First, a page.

The following are flags in which I have a personal interest. Flags of the World is a great resource covering flags worldwide. That site is the source for the flag images on this site.
Basel-Land is a half-canton which separated from Basel-Land in 1832. The flag was first used in 1834 and is a style of crozier used in Liestal. The Basel-Stadt flag, which was the flag of the entire canton of Basel prior to the division, is black instead of red and the crook is turned to the left. The Basel-Land flag was made official in 1947.
Adopted: May 9, 1949
The black-red-yellow tricolor flag was first adopted by the Frankfurt Parliament in 1848 for the proposed united German Empire and abolished in 1852. It was readopted as the flag of the German Reich in 1919 and replaced by the old black-white-red tricolor in 1933. It was once more adopted as the modern German flag in 1949.
The following memorandum appears in the Minutes of the New Jersey General Assembly for March 11, 1896 on page 347:
The minutes of the last meeting were read and approved.
Mr. (Charles F.) Hopkins (of Morris County) offered the following memorandum, which was read:
On March 23rd, 1779 during the war of the Revolution, the Continental Congress, by resolution authorized and directed the Commander-in-Chief to prescribe the uniform, both as to color and facings, for the regiments of the New Jersey Continental Line.
In accordance with this resolution, General Washington, in General Orders dated Army Headquarters, New Windsor, New York, October 2nd, 1779, directed that the coats for such regiments should be dark blue, faced with buff.
On February 28th, 1780, the Continental War Officers in Philadelphia directed that each of said regiments should have two flags, viz: one the United States flag and the other a State flag, the ground to be of the color of the facing. Thus the State flag of New Jersey became the beautiful and historic buff, as selected for it by the Father of His Country, and it was displayed in view of the combined French and American armies in the great culminating event of the War of the Revolution, the capitulation of a British army under Lieutenant General Earl Cornwallis at Yorktown.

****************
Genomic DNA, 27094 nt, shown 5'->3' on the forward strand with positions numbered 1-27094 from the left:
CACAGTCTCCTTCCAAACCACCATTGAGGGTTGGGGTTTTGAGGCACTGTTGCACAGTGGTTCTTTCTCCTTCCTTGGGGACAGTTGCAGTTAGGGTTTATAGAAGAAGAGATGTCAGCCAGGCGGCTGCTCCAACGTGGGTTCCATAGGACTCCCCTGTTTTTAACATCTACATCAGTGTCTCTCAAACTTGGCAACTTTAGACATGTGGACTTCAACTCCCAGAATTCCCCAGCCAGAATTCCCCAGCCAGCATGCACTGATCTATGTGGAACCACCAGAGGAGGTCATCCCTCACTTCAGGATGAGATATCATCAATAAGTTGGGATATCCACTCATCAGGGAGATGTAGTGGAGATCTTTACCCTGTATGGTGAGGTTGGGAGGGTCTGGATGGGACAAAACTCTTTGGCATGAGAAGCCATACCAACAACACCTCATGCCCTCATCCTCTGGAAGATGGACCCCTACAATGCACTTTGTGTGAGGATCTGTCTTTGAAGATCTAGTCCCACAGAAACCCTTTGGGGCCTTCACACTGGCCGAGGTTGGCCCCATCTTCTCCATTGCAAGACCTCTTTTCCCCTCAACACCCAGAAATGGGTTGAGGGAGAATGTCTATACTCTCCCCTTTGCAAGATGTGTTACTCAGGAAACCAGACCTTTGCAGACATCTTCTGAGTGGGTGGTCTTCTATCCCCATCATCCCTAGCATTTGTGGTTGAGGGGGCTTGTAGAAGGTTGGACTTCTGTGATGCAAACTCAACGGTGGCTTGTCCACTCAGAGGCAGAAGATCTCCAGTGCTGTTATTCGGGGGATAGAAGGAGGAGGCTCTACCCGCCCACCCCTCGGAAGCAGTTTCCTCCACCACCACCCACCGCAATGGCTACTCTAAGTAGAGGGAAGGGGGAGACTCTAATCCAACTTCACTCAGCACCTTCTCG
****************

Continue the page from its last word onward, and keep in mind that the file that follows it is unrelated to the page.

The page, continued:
The inquiry arises, why did General Washington select the beautiful historic buff facings exclusively for the Continental lines of New York and New Jersey when such facings were only prescribed for his own uniform and that of other Continental general officers and their aides-de-camp?
He evidently made the selection not only designedly, but for historic reasons. New York and New Jersey had originally been settled by the Dutch. Dark blue (Jersey blue) and buff were Holland or Netherlands insignia.
The flag design dates back to the Revolutionary War. The coat of arms was adopted on March 16, 1778 and has always appeared on the flag, but previous to 1901 the flag color was not blue, but buff, like the New Jersey flag.
Adopted: January 18, 1957
The state flag is the same with the arms of the Land in the middle. The blue-white-red flag of Schleswig-Holstein dates from 1844 and the colors were taken from the coat of arms of Schleswig and Holstein. Because the flag was used by pro-German movements while under the rule of Denmark, the flag was banned by Danish authorities in 1845. Schleswig-Holstein became a province of Prussia in 1867 and was under German rule, but the blue-white-red was never legally adopted until 1957, after having been in unofficial use since 1948.
Adopted: December 12, 1889
The Swiss flag is based on flag of the canton Schwyz. That flag is red with a small white cross in the upper hoist. The national flag first came into general use at the Battle of Laupen in 1339 and was used unofficially until 1848, when the confederation formally adopted it. The last time the flag was regulated was in 1889.
Adopted: July 4, 1960
The design of the US flag was the result of a resolution adopted by the Second Continental Congress on June 14, 1777 that read:
Resolved: that the flag of the United States be thirteen stripes, alternate red and white; that the union be thirteen stars, white in a blue field, representing a new constellation.
There was no law (and still is none) concerning the arrangement of the stars. The current arrangement is according to executive order.
In 1795 the number of stars and stripes were increased to 15 each, reflecting the two new states (Vermont and Kentucky) that were admitted to the union. As new states were added, increasing the number of stripes would have been impractical, so Congress ordered that after July 4, 1818 the number of stripes would be set permanently at 13, representing the 13 original states, the number of stars would equal the number of states and that whenever a new state was added the flag would be altered on the next July 4. Because Hawaii became a state on August 21, 1959, the 50-star flag became official on July 4, 1960.